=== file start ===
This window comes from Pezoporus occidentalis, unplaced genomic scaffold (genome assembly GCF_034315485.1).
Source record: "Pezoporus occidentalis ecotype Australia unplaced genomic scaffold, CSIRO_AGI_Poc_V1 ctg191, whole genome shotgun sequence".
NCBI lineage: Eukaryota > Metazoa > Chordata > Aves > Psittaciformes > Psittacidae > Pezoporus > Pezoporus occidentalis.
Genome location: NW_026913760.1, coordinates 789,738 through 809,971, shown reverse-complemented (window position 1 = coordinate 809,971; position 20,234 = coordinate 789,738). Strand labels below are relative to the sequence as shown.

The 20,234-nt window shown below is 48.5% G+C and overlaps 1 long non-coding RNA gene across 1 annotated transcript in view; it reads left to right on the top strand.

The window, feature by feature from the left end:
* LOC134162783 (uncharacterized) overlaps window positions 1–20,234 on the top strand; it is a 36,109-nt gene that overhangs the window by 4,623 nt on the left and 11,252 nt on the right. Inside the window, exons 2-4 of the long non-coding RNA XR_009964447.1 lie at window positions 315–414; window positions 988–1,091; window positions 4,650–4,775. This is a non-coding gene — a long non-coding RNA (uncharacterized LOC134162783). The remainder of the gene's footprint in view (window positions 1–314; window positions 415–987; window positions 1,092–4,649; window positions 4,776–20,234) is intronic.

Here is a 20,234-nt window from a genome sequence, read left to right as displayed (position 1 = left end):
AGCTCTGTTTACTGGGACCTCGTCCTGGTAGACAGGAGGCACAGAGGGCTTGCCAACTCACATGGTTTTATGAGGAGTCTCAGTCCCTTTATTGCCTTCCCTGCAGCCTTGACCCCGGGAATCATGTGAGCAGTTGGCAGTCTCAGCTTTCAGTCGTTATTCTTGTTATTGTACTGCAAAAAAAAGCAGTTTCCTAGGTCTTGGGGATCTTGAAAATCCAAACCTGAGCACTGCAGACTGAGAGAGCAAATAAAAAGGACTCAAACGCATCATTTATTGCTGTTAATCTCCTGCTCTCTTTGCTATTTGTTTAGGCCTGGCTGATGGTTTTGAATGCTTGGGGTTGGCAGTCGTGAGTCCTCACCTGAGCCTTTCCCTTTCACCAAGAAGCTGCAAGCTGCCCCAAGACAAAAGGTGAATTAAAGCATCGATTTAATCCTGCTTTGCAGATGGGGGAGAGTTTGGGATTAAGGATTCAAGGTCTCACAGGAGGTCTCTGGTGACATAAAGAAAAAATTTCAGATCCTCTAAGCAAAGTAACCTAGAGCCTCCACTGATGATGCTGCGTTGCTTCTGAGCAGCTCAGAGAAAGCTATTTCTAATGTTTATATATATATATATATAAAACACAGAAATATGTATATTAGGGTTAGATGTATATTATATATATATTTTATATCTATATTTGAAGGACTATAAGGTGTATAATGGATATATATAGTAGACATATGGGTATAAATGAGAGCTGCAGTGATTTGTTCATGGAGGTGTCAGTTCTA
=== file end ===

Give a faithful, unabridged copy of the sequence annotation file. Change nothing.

This window comes from Pezoporus occidentalis, unplaced genomic scaffold (genome assembly GCF_034315485.1).
Source record: "Pezoporus occidentalis ecotype Australia unplaced genomic scaffold, CSIRO_AGI_Poc_V1 ctg191, whole genome shotgun sequence".
NCBI lineage: Eukaryota > Metazoa > Chordata > Aves > Psittaciformes > Psittacidae > Pezoporus > Pezoporus occidentalis.
Genome location: NW_026913760.1, coordinates 789,738 through 809,971, shown reverse-complemented (window position 1 = coordinate 809,971; position 20,234 = coordinate 789,738). Strand labels below are relative to the sequence as shown.

The 20,234-nt window shown below is 48.5% G+C and overlaps 1 long non-coding RNA gene across 1 annotated transcript in view; it reads left to right on the top strand.

The window, feature by feature from the left end:
* LOC134162783 (uncharacterized) overlaps window positions 1–20,234 on the top strand; it is a 36,109-nt gene that overhangs the window by 4,623 nt on the left and 11,252 nt on the right. Inside the window, exons 2-4 of the long non-coding RNA XR_009964447.1 lie at window positions 315–414; window positions 988–1,091; window positions 4,650–4,775. This is a non-coding gene — a long non-coding RNA (uncharacterized LOC134162783). The remainder of the gene's footprint in view (window positions 1–314; window positions 415–987; window positions 1,092–4,649; window positions 4,776–20,234) is intronic.

Here is a 20,234-nt window from a genome sequence, read left to right as displayed (position 1 = left end):
AGCTCTGTTTACTGGGACCTCGTCCTGGTAGACAGGAGGCACAGAGGGCTTGCCAACTCACATGGTTTTATGAGGAGTCTCAGTCCCTTTATTGCCTTCCCTGCAGCCTTGACCCCGGGAATCATGTGAGCAGTTGGCAGTCTCAGCTTTCAGTCGTTATTCTTGTTATTGTACTGCAAAAAAAAGCAGTTTCCTAGGTCTTGGGGATCTTGAAAATCCAAACCTGAGCACTGCAGACTGAGAGAGCAAATAAAAAGGACTCAAACGCATCATTTATTGCTGTTAATCTCCTGCTCTCTTTGCTATTTGTTTAGGCCTGGCTGATGGTTTTGAATGCTTGGGGTTGGCAGTCGTGAGTCCTCACCTGAGCCTTTCCCTTTCACCAAGAAGCTGCAAGCTGCCCCAAGACAAAAGGTGAATTAAAGCATCGATTTAATCCTGCTTTGCAGATGGGGGAGAGTTTGGGATTAAGGATTCAAGGTCTCACAGGAGGTCTCTGGTGACATAAAGAAAAAATTTCAGATCCTCTAAGCAAAGTAACCTAGAGCCTCCACTGATGATGCTGCGTTGCTTCTGAGCAGCTCAGAGAAAGCTATTTCTAATGTTTATATATATATATATATAAAACACAGAAATATGTATATTAGGGTTAGATGTATATTATATATATATTTTATATCTATATTTGAAGGACTATAAGGTGTATAATGGATATATATAGTAGACATATGGGTATAAATGAGAGCTGCAGTGATTTGTTCATGGAGGTGTCAGTTCTA